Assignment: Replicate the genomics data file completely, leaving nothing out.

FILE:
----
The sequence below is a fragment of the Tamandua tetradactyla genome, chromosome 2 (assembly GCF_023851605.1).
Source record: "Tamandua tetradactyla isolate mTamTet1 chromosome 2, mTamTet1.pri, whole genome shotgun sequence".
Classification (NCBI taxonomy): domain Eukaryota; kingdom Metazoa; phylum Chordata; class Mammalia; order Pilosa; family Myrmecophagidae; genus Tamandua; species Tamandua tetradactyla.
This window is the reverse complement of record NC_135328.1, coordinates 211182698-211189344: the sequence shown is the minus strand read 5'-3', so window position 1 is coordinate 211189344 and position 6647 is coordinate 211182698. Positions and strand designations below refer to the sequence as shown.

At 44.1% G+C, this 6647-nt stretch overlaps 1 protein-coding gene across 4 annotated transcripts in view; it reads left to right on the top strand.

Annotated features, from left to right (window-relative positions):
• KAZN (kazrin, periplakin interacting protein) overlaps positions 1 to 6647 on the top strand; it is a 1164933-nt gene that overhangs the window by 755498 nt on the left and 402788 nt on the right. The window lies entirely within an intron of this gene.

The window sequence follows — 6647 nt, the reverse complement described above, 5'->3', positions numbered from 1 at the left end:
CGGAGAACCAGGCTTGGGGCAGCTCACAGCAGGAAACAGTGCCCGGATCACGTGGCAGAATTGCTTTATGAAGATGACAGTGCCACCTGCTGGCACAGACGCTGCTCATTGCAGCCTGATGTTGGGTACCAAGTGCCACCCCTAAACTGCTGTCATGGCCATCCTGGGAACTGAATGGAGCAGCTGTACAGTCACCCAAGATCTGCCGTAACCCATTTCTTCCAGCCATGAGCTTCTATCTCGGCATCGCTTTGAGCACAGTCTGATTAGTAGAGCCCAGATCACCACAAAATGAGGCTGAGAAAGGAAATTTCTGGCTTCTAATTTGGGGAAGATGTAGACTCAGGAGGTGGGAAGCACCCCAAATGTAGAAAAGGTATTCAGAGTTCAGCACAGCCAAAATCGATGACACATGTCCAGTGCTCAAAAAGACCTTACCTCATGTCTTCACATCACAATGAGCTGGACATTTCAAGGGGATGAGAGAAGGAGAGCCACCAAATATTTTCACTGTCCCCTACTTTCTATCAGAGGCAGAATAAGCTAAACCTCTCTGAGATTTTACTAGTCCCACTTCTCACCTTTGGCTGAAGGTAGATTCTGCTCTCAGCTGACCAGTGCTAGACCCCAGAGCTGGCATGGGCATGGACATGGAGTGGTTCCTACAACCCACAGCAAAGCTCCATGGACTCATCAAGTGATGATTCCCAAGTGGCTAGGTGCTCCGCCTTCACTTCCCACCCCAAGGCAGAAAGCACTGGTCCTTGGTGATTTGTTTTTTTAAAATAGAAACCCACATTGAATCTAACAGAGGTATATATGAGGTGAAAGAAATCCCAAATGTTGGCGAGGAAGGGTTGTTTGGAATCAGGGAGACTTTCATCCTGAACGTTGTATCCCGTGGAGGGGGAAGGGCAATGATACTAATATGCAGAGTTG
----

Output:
The sequence below is a fragment of the Tamandua tetradactyla genome, chromosome 2 (assembly GCF_023851605.1).
Source record: "Tamandua tetradactyla isolate mTamTet1 chromosome 2, mTamTet1.pri, whole genome shotgun sequence".
Classification (NCBI taxonomy): domain Eukaryota; kingdom Metazoa; phylum Chordata; class Mammalia; order Pilosa; family Myrmecophagidae; genus Tamandua; species Tamandua tetradactyla.
This window is the reverse complement of record NC_135328.1, coordinates 211182698-211189344: the sequence shown is the minus strand read 5'-3', so window position 1 is coordinate 211189344 and position 6647 is coordinate 211182698. Positions and strand designations below refer to the sequence as shown.

At 44.1% G+C, this 6647-nt stretch overlaps 1 protein-coding gene across 4 annotated transcripts in view; it reads left to right on the top strand.

Annotated features, from left to right (window-relative positions):
• KAZN (kazrin, periplakin interacting protein) overlaps positions 1 to 6647 on the top strand; it is a 1164933-nt gene that overhangs the window by 755498 nt on the left and 402788 nt on the right. The window lies entirely within an intron of this gene.

The window sequence follows — 6647 nt, the reverse complement described above, 5'->3', positions numbered from 1 at the left end:
CGGAGAACCAGGCTTGGGGCAGCTCACAGCAGGAAACAGTGCCCGGATCACGTGGCAGAATTGCTTTATGAAGATGACAGTGCCACCTGCTGGCACAGACGCTGCTCATTGCAGCCTGATGTTGGGTACCAAGTGCCACCCCTAAACTGCTGTCATGGCCATCCTGGGAACTGAATGGAGCAGCTGTACAGTCACCCAAGATCTGCCGTAACCCATTTCTTCCAGCCATGAGCTTCTATCTCGGCATCGCTTTGAGCACAGTCTGATTAGTAGAGCCCAGATCACCACAAAATGAGGCTGAGAAAGGAAATTTCTGGCTTCTAATTTGGGGAAGATGTAGACTCAGGAGGTGGGAAGCACCCCAAATGTAGAAAAGGTATTCAGAGTTCAGCACAGCCAAAATCGATGACACATGTCCAGTGCTCAAAAAGACCTTACCTCATGTCTTCACATCACAATGAGCTGGACATTTCAAGGGGATGAGAGAAGGAGAGCCACCAAATATTTTCACTGTCCCCTACTTTCTATCAGAGGCAGAATAAGCTAAACCTCTCTGAGATTTTACTAGTCCCACTTCTCACCTTTGGCTGAAGGTAGATTCTGCTCTCAGCTGACCAGTGCTAGACCCCAGAGCTGGCATGGGCATGGACATGGAGTGGTTCCTACAACCCACAGCAAAGCTCCATGGACTCATCAAGTGATGATTCCCAAGTGGCTAGGTGCTCCGCCTTCACTTCCCACCCCAAGGCAGAAAGCACTGGTCCTTGGTGATTTGTTTTTTTAAAATAGAAACCCACATTGAATCTAACAGAGGTATATATGAGGTGAAAGAAATCCCAAATGTTGGCGAGGAAGGGTTGTTTGGAATCAGGGAGACTTTCATCCTGAACGTTGTATCCCGTGGAGGGGGAAGGGCAATGATACTAATATGCAGAGTTG